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Jimmy O. Ibikunle, M.D., Penn State College of Medicine, Department of Psychiatry, 500 University Drive, Hershey, PA 17033

1. Recognize constellation of signs and symptoms for diagnosis of serotonin syndrome.
2. Demonstrate understanding of pharmacokinetics pertinent in medication management
with serotonergic agents.

Serotonin syndrome is a toxic, potentially fatal hyperserotonergic state.(1) It has been reported at initiation, in overdose and combination of serotonergic agents. It also occurs in recreational substance abuse Sternbach’s diagnostic criteria(1) include autonomic, neuromuscular and cognitive symptoms and signs. Method: A retrospective chart review of toxicology consults at a university medical center for reported or suspected overdose and drug interactions involving at least one known serotonergic agent(2) was done. Individuals with substance intoxication and animal bites were excluded. Results: Of the 173 cases, over a 5-year period, 5 met criteria(1) for serotonin syndrome, constituting 2.89%. Mean age was 34.4. Four patients were female. One required ICU stay; others were discharged within 24 hours; all survived. Three cases occurred in the course of medication adjustments: switching from fluoxetine to trazodone, augmenting fluoxetine with Lithium and simultaneously increasing doses of fluoxetine and trazodone. Two cases involved intentional overdose: one with venlafaxine and the other with sertraline; the latter followed a recent switch to fluvoxamine. Cognitive symptoms were the most common initial presentation. Conclusion: Occurrence during medication changes supports an iatrogenic etiology. No cases involved a MAOI, notorious for its precipitant effect, and fluoxetine’s pharmacokinetics(2) suggests its predisposition.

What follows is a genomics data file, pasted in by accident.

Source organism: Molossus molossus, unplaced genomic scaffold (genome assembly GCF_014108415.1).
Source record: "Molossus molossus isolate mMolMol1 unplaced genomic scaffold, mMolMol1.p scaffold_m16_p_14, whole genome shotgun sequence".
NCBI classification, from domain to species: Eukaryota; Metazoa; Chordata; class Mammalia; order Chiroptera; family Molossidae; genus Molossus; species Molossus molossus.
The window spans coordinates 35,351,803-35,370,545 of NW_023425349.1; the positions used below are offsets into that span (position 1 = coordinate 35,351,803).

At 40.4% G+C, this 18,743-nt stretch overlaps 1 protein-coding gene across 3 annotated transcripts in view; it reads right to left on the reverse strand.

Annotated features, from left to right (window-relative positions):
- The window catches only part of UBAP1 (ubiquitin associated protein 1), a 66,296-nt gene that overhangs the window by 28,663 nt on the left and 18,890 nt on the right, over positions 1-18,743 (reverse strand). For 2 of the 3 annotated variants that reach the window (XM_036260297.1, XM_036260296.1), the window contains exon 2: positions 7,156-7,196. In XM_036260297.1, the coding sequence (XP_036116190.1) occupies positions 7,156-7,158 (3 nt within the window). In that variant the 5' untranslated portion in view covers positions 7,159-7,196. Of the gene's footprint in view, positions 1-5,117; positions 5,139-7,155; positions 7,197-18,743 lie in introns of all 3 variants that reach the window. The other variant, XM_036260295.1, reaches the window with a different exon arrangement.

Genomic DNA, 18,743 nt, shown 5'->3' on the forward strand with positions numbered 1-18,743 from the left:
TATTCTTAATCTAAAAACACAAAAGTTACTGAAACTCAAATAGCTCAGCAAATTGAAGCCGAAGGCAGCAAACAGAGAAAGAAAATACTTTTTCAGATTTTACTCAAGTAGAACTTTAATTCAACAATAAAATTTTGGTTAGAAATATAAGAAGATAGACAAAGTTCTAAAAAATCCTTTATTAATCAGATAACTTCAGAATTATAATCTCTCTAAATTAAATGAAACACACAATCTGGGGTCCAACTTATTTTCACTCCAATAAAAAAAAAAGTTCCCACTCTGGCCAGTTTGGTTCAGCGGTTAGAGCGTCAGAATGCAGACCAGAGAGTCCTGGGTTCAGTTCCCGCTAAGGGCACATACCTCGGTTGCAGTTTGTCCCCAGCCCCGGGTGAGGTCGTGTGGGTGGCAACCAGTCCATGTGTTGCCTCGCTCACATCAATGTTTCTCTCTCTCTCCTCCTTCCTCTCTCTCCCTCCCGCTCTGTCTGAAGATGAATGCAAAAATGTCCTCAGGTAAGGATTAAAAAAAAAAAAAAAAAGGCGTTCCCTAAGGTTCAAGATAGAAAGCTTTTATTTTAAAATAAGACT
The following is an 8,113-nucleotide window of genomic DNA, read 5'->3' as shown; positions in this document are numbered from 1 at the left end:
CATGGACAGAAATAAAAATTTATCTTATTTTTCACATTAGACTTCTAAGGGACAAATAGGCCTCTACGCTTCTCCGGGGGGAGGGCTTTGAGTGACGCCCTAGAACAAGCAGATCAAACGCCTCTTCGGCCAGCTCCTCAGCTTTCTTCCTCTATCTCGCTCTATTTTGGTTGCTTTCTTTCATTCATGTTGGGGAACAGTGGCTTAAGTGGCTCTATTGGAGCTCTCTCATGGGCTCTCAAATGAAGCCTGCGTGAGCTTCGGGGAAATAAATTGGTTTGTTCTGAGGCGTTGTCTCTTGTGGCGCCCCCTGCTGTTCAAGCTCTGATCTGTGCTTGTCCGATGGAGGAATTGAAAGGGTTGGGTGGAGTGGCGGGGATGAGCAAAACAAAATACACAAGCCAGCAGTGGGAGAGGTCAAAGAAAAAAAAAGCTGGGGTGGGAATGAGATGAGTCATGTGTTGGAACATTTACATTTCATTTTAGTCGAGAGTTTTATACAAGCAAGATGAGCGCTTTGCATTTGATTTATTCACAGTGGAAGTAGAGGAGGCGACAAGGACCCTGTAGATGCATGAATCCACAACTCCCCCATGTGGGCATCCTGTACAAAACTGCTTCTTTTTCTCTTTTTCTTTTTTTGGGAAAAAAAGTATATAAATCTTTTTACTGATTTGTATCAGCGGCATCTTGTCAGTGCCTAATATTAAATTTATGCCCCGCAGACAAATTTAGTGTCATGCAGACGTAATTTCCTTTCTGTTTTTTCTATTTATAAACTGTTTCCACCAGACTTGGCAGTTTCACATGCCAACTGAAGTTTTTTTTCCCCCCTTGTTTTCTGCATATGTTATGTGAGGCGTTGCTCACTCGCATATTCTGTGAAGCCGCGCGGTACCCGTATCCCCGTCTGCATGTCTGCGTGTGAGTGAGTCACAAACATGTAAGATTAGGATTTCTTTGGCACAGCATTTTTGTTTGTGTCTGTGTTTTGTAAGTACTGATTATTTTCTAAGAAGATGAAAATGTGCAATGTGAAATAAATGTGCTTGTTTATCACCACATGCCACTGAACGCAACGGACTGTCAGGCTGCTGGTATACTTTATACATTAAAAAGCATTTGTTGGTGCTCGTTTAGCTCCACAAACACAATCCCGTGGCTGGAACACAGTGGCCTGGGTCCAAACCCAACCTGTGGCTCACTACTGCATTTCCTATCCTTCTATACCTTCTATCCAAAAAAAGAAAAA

Sternbach H. The serotonin syndrome. American Journal of Psychiatry, 1991;148:705-13.

Mills KC. Serotonin syndrome. American Family Physician, 1995;25:1475-82.

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